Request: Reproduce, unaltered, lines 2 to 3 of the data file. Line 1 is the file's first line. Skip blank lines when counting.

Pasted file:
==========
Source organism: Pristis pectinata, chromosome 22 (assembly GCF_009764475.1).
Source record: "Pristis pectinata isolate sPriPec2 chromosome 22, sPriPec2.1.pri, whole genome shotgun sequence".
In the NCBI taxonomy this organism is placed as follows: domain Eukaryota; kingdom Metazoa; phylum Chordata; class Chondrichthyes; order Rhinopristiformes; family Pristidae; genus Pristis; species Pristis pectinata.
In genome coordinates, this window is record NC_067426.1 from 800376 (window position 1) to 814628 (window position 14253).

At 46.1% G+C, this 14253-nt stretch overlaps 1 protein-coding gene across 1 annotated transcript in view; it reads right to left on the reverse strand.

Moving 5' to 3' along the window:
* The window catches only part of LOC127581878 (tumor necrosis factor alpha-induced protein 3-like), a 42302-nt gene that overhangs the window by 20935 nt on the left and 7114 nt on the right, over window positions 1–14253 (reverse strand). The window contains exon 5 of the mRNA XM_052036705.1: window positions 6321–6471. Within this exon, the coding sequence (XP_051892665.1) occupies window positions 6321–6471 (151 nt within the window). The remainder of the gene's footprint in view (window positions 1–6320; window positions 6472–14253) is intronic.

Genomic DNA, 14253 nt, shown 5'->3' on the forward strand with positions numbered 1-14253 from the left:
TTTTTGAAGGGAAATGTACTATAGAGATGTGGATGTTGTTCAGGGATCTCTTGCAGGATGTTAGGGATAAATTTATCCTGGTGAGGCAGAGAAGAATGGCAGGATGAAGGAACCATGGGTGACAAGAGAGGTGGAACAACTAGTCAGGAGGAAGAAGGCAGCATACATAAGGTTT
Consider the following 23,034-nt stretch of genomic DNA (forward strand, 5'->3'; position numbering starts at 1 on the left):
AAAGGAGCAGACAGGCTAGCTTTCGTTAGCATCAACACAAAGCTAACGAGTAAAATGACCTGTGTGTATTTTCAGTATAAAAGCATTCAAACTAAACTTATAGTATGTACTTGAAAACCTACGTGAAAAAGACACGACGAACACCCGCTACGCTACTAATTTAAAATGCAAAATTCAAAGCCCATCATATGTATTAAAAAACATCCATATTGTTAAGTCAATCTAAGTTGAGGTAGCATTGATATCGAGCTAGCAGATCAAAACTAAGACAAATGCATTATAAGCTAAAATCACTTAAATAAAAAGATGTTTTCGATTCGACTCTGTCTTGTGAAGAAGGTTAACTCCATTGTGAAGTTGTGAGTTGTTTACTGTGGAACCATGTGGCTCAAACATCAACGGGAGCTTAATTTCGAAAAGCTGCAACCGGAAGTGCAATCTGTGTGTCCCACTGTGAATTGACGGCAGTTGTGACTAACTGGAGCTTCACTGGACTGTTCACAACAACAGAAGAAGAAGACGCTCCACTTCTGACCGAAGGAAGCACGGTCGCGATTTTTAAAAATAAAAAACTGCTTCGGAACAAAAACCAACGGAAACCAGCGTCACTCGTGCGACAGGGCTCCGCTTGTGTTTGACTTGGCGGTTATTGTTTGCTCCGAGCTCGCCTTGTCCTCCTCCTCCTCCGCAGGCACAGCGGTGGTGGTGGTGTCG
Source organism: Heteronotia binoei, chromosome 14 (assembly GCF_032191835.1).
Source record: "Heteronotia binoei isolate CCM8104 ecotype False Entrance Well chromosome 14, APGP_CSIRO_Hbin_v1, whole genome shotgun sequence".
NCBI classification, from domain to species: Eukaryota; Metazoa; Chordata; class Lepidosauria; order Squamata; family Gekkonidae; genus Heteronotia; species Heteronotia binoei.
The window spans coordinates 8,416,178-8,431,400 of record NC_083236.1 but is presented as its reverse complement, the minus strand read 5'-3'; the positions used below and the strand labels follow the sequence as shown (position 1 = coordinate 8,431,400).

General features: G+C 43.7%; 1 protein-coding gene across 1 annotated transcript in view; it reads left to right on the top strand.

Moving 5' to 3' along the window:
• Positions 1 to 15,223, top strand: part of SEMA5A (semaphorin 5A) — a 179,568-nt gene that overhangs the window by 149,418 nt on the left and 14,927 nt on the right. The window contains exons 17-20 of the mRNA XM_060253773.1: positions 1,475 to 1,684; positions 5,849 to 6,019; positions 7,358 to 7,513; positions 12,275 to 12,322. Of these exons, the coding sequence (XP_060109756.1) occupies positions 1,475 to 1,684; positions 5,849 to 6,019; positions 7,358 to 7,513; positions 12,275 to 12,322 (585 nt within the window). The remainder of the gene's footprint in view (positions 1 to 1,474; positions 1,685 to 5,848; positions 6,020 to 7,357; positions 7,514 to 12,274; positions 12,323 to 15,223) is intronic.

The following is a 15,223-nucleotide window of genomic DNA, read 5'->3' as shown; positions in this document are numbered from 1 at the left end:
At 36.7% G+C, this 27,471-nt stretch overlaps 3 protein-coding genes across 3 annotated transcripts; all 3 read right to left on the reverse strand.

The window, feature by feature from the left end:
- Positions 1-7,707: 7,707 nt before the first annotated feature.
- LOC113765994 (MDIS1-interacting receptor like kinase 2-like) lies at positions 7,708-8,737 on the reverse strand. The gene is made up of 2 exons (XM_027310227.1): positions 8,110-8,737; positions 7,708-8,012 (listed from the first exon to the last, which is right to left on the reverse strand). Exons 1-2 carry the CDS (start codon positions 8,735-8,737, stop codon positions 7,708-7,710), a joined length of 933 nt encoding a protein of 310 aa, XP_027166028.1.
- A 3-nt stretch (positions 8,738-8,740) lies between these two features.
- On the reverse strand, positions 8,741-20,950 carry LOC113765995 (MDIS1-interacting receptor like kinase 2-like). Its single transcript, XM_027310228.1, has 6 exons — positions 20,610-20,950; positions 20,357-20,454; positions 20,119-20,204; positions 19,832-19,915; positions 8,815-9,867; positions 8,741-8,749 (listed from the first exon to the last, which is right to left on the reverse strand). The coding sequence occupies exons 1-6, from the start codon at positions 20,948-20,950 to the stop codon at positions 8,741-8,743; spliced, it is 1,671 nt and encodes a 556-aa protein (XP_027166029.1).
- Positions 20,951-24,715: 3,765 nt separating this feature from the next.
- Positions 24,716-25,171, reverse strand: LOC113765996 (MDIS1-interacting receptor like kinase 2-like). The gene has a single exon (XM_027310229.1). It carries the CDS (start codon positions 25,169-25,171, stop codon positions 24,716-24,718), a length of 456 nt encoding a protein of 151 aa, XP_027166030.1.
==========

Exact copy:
Source record: "Pristis pectinata isolate sPriPec2 chromosome 22, sPriPec2.1.pri, whole genome shotgun sequence".
In the NCBI taxonomy this organism is placed as follows: domain Eukaryota; kingdom Metazoa; phylum Chordata; class Chondrichthyes; order Rhinopristiformes; family Pristidae; genus Pristis; species Pristis pectinata.